Also unknown is whether the derangementsin chemistry that occur with steroid use are reversible. "When I look at the changes in high-density lipoprotein and low-density lipoprotein levels and pituitary function in steroid users, [I conclude] these people are sick," Dr. Catlin said. "We know, for example, that a male who takes high doses for a few months will lose production of sperm. But you may look at a man who has these changes, and he's 6'5", 250 pounds, and looks as healthy as a horse. It's almost a judgmental question.

"Physicians would look at this situationand conclude the use is harmful," Dr. Catlin continued, "but the counterargument from the athlete is that he understands the risk, and it is acceptable to him because of the benefit he hopes to obtain."

A Physician-Athlete Speaks

Dr. Craig Brigham, a Chicago physicianand twice an Olympic decathlon aspirant, said he understands that position very well. Dr. Brigham said most world-class athletes who use steroids do not associate value judgements--"right" or "wrong"--with that use. Steroids are as much a part of training as weight lifting, Dr. Brigham said, adding he reluctantly used steroids himself during one period of his training.

Appealing to a world-class athlete'sconcern for his health probably has little effect, Dr. Brigham pointed out, because most athletes don't perform for their health and because some would use methods or drugs they knew to be dangerous if it would help them win. "I'm for the athlete," Brigham said, "because, believe me, I know the pressure. Unless you've been in the position of being potentially the best in the world, you can't understand that pressure. An Olympic contender has one shot at it, and if he believes other athletes are taking something to give them an advantage and put him at a disadvantage, he will want it too."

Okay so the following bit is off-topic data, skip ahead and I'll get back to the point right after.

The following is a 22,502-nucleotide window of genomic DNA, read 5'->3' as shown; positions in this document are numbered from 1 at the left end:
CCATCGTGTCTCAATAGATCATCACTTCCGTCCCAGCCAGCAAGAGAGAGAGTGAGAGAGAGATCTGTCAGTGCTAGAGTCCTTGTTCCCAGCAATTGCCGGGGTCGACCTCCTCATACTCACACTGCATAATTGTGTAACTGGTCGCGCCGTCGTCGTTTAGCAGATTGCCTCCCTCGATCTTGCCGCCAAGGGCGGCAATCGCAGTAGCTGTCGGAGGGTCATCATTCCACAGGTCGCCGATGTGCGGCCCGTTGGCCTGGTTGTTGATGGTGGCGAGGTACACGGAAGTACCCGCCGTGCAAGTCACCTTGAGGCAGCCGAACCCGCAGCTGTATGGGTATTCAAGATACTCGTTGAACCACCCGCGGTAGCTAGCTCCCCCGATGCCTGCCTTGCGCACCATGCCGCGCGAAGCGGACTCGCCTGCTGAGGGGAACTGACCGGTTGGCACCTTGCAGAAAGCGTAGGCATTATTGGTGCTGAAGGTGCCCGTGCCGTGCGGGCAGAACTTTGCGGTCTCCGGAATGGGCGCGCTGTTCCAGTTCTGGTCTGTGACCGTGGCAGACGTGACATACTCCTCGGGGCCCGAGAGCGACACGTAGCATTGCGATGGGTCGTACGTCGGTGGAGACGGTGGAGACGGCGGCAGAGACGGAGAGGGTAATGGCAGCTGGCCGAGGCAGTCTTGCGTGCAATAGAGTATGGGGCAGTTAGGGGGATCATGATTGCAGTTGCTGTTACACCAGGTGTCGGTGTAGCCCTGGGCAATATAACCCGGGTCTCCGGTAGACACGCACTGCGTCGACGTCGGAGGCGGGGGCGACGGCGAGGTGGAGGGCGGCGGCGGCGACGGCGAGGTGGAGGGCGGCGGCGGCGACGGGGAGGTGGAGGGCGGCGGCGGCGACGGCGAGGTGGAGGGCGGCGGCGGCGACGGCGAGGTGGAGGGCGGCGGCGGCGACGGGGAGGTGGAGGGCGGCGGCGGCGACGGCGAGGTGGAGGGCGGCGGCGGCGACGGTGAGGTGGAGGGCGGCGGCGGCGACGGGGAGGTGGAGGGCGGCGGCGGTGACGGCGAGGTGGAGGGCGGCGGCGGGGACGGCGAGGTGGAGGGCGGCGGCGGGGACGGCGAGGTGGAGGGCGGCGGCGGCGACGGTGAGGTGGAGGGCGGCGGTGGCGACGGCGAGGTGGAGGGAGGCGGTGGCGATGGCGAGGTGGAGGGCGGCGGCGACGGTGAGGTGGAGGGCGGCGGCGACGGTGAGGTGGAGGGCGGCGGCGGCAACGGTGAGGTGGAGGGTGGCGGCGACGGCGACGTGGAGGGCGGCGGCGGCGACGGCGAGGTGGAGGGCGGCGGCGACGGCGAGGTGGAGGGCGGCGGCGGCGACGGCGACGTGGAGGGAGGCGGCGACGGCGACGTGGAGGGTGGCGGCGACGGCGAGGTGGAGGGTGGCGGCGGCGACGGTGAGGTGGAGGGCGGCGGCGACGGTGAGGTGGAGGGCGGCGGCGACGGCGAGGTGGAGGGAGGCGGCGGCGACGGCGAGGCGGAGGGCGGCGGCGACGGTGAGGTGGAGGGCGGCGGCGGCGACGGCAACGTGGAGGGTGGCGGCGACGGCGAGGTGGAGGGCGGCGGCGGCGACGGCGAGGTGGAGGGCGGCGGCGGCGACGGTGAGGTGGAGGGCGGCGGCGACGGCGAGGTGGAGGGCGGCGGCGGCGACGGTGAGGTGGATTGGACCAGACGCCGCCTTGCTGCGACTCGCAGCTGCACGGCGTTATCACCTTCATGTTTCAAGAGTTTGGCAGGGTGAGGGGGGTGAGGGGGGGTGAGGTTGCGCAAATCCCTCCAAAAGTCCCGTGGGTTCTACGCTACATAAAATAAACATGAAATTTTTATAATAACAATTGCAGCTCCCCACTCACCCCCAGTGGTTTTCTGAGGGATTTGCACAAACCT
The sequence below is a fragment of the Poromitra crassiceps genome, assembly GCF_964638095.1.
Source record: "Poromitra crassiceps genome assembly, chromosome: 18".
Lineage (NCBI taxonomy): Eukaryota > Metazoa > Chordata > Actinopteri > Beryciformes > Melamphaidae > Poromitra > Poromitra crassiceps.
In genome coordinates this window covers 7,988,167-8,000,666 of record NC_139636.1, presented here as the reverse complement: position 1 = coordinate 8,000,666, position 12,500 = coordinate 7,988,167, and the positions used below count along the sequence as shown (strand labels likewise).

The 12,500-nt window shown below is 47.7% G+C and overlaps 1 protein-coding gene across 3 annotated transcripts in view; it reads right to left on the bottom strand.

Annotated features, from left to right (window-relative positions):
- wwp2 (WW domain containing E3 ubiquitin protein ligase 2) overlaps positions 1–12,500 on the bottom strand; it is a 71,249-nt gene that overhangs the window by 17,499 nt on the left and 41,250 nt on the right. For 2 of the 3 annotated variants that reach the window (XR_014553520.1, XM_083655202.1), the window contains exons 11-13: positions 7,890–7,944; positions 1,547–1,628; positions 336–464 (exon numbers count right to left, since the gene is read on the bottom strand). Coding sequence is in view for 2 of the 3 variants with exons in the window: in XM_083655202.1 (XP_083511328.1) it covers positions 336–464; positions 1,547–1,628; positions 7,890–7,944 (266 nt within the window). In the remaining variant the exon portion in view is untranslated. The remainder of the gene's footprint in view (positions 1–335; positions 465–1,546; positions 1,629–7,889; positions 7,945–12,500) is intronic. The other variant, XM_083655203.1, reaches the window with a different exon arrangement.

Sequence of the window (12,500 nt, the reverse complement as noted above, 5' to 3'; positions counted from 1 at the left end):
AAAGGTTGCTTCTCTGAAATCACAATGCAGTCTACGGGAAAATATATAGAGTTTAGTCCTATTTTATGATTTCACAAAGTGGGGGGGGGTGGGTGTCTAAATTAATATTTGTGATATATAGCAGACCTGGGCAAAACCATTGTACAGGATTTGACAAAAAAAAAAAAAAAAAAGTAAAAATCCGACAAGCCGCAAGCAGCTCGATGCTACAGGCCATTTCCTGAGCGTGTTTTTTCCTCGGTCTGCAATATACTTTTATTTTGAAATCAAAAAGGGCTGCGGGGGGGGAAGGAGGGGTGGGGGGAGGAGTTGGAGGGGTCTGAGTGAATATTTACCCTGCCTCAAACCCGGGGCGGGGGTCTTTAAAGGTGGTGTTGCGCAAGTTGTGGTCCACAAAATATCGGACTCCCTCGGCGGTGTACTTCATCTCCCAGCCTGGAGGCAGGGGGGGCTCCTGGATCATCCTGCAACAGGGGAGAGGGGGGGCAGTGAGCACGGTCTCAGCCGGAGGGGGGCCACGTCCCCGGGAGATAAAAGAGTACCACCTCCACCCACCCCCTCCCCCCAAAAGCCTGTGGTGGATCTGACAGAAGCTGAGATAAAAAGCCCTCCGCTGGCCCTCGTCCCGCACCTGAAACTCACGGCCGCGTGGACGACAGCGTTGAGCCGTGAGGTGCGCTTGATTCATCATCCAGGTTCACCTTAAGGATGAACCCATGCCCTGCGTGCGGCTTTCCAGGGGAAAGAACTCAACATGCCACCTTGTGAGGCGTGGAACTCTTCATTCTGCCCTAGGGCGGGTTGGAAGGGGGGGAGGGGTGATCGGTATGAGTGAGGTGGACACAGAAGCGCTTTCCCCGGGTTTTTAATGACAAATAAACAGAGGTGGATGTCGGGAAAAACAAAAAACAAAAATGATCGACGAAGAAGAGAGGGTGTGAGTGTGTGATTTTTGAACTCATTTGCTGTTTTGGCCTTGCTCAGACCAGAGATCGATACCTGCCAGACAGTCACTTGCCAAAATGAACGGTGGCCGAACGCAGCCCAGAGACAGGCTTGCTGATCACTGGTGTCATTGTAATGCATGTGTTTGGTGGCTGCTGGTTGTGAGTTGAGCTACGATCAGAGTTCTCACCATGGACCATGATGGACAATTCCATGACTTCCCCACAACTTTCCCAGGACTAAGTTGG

On the other hand, Dr. Brigham isnot entirely convinced steroids do enhance performance. "No drug has ever been shown to enhance athletic performance. There are just drugs that athletes think enhance performance," he said. Anabolic steroids have a powerful placebo effect, Dr. Brigham explained, and because the user can see changes taking place in his body, they reinforce that effect.